continued fraction

Given a sequenceMathworldPlanetmath of positive real numbers (an)n1, with a0 any real number. Consider the sequence

c1 =a0+1a1
c2 =a0+1a1+1a2
c3 =a0+1a1+1a2+1a3
c4 =

The limit c of this sequence, if it exists, is called the value or limit of the infinite continued fraction with convergentsMathworldPlanetmath (cn), and is denoted by


or by


In the same way, a finite sequence


defines a finite sequence


We then speak of a finite continued fraction with value ck.

An archaic word for a continued fractionMathworldPlanetmath is anthyphairetic ratio.

If the denominators an are all (positive) integers, we speak of a simple continued fraction. We then use the notation q=a0;a1,a2,a3, or, in the finite case, q=a0;a1,a2,a3,,an.

It is not hard to prove that any irrational number c is the value of a unique infiniteMathworldPlanetmathPlanetmath simple continued fraction. Moreover, if cn denotes its nth convergent, then c-cn is an alternating sequence and |c-cn| is decreasing (as well as convergent to zero). Also, the value of an infinite simple continued fraction is perforce irrational.

Any rational number is the value of two and only two finite continued fractions; in one of them, the last denominator is 1. E.g.


These two conditions on a real number c are equivalentMathworldPlanetmathPlanetmathPlanetmathPlanetmath:

1. c is a root of an irreduciblePlanetmathPlanetmath quadratic polynomial with integer coefficientsMathworldPlanetmath.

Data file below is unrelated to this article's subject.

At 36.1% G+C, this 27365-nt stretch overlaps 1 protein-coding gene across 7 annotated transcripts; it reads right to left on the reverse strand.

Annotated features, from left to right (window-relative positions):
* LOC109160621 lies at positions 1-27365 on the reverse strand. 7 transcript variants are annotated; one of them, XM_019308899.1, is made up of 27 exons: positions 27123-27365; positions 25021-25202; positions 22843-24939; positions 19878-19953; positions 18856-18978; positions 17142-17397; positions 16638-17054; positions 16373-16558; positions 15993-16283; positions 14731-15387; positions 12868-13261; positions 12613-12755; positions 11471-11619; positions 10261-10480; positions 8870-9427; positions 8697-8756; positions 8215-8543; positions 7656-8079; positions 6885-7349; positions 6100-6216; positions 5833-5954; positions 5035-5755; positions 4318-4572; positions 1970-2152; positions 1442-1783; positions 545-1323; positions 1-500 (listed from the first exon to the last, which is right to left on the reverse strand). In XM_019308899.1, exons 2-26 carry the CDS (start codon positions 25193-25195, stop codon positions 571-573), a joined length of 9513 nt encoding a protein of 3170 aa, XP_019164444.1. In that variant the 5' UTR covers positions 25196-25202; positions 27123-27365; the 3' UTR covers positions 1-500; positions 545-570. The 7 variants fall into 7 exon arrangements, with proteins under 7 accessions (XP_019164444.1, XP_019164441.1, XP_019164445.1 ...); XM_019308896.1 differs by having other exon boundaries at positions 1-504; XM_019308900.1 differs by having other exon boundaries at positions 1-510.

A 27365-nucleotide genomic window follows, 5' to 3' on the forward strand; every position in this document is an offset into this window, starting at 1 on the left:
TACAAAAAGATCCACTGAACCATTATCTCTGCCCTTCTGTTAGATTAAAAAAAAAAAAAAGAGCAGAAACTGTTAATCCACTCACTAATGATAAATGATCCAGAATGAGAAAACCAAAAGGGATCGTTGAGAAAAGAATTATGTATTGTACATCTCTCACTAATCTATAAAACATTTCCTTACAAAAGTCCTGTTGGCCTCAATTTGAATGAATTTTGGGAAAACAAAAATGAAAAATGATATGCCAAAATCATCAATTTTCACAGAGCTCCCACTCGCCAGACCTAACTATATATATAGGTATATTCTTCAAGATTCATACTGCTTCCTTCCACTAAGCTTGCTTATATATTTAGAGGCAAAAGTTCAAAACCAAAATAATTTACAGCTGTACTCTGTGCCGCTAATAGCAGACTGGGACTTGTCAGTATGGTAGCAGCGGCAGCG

2. c is irrational and its simple continued fraction is “eventually periodic”; i.e.


and, for some integer m and some integer k>0, we have an=an+k for all nm.

For example, consider the quadratic equation for the golden ratioMathworldPlanetmath:


or equivalently


We get

x = 1+11+1x
= 1+11+11+1x

and so on. If x>0, we therefore expect


which indeed can be proved. As an exercise, you might like to look for a continued fraction expansion of the other solution of x2=x+1.

Although e is transcendental, there is a surprising pattern in its simple continued fraction expansion.


No pattern is apparent in the expansions some other well-known transcendental constants, such as π and Apéry’s constant ζ(3).

Owing to a kinship with the Euclidean division algorithm, continued fractions arise naturally in number theoryMathworldPlanetmath. An interesting example is the Pell diophantine equationMathworldPlanetmath


where D is a nonsquare integer >0. It turns out that if (x,y) is any solution of the Pell equationMathworldPlanetmath other than (±1,0), then |xy| is a convergent to D.

227 and 355113 are well-known rational approximations to π, and indeed both are convergents to π:

3.14159265 = π=3;7,15,1,292,
3.14285714 = 227=3;7
3.14159292 = 355113=3;7,15,1=3;7,16

For one more example, the distribution of leap years in the 4800-month cycle of the Gregorian calendar can be interpreted (loosely speaking) in terms of the continued fraction expansion of the number of days in a solar year.

Title continued fraction
Canonical name ContinuedFraction
Date of creation 2013-03-22 12:47:12
Last modified on 2013-03-22 12:47:12
Owner PrimeFan (13766)
Last modified by PrimeFan (13766)
Numerical id 29
Author PrimeFan (13766)
Entry type Definition
Classification msc 11Y65
Classification msc 11J70
Classification msc 11A55
Synonym chain fraction
Related topic FareySequence
Related topic AdjacentFraction
Related topic SternBrocotTree
Related topic FareyPair
Defines anthyphairetic ratio
Defines simple continued fraction